The second question is how transmissible and pathogenic is SARS-CoV-2 in tertiary and quaternary spreading within humans. Continued transmission of SARS-CoV-2 in Wuhan suggests that tertiary and quaternary spreading has occurred. Compared to the primary and secondary spreading during which SARS-CoV-2 was transmitted from animal to human and from human to human, has the transmission rate increased and has the pathogenicity decreased? Alternatively, is the virus less transmissible after several passages in humans? Retrospective analysis of all confirmed cases in Wuhan should be very informative. The answers to the above questions hold the key to the outcome of the outbreak. If the transmission is weakened, the outbreak may ultimately come to an end at which SARS-CoV-2 is eradicated from humans. On the contrary, if effective transmission can be sustained, the chance is increased that SARS-CoV-2 will become another community-acquired human coronavirus just like the other four human coronaviruses (229E, OC43, HKU1 and NL63) causing common cold only. The basic reproductive number (R0) of SARS-CoV-2 has been estimated to be 2.68, resulting in an epidemic doubling time of about 6.4 days. Other estimates of R0 could go up to 4, higher than that of SARS-CoV, which is lower than 2. Determining the real R0 will shed light on whether and to what extent infection control measures are effective.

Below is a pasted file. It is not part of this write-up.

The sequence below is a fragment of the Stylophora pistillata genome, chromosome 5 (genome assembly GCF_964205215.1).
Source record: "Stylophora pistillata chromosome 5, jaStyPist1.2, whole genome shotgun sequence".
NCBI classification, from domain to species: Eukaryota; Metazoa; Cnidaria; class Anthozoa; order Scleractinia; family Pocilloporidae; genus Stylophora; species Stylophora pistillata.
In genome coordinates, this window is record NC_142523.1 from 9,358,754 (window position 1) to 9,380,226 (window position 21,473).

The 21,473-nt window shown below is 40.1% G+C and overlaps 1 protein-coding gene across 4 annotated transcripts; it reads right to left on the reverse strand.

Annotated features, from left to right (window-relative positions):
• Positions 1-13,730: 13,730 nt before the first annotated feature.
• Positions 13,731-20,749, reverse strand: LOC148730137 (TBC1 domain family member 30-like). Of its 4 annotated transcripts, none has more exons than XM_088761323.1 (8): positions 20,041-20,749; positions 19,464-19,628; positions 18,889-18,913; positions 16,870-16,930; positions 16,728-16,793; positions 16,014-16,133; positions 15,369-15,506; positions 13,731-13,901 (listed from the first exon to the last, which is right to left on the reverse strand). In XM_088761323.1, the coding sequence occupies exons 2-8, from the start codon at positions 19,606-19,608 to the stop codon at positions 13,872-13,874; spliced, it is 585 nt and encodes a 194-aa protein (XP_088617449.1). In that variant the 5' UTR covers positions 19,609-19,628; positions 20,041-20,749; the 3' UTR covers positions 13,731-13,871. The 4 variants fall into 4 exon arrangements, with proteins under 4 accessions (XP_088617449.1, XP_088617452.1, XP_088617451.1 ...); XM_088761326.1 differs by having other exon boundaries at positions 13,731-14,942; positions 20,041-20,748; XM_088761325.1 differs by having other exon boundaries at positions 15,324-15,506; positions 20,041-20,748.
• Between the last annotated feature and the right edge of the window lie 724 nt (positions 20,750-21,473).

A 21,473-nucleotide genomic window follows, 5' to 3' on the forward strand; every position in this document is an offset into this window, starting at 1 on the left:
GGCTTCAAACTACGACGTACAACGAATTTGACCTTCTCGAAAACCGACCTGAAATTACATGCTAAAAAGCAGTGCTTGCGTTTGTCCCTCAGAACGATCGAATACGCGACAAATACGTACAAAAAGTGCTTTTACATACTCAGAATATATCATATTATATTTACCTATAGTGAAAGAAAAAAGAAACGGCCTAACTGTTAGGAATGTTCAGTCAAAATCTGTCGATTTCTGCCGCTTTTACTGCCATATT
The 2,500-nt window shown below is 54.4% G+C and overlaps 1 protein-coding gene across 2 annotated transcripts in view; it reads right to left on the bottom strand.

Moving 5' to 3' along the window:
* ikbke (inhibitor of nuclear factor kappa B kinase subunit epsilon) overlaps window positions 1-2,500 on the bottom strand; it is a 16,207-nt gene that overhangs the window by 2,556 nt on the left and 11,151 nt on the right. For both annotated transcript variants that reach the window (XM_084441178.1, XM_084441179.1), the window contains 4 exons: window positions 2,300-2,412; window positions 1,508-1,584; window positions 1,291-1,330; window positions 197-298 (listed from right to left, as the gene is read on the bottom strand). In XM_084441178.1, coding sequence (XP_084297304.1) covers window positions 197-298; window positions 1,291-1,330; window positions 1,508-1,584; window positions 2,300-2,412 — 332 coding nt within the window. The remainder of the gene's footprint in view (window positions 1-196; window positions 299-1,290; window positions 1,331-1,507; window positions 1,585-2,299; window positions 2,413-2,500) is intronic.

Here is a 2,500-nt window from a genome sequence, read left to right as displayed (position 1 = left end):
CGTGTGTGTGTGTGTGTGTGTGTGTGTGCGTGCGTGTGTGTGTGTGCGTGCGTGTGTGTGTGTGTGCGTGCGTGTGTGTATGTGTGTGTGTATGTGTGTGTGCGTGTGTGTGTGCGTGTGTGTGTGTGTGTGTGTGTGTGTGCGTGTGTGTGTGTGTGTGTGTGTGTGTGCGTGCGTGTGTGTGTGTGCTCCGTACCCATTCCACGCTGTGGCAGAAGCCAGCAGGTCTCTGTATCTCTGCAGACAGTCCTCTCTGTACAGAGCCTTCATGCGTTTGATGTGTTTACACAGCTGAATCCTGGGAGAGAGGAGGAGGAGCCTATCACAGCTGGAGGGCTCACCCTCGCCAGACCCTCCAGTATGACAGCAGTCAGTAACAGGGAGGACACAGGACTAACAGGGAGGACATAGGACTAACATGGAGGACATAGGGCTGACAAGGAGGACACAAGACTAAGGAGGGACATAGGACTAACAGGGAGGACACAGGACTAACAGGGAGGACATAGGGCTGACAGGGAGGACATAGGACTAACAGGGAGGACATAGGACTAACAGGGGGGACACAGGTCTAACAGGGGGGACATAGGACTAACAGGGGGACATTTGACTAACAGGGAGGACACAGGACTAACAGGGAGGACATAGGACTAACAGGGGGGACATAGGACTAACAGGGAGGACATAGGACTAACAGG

The third question relates to the importance of asymptomatic and presymptomatic virus shedding in SARS-CoV-2 transmission. Asymptomatic and presymptomatic virus shedding posts a big challenge to infection control [1, 2]. In addition, patients with mild and unspecific symptoms are also difficult to identify and quarantine. Notably, the absence of fever in SARS-CoV-2 infection (12.1%) is more frequent than in SARS-CoV (1%) and Middle East respiratory syndrome coronavirus (MERS-CoV; 2%) infection. In light of this, the effectiveness of using fever detection as the surveillance method should be reviewed. However, based on previous studies of influenza viruses and community-acquired human coronaviruses, the viral loads in asymptomatic carriers are relatively low. If this is also the case for SARS-CoV-2, the risk should remain low. Studies on the natural history of SARS-CoV-2 infection in humans are urgently needed. Identifying a cohort of asymptomatic carriers in Wuhan and following their viral loads, clinical presentations and antibody titers over a time course will provide clues as to how many of the subjects have symptoms in a later phase, whether virus shedding from the subjects is indeed less robust, and how often they might transmit SARS-CoV-2 to others.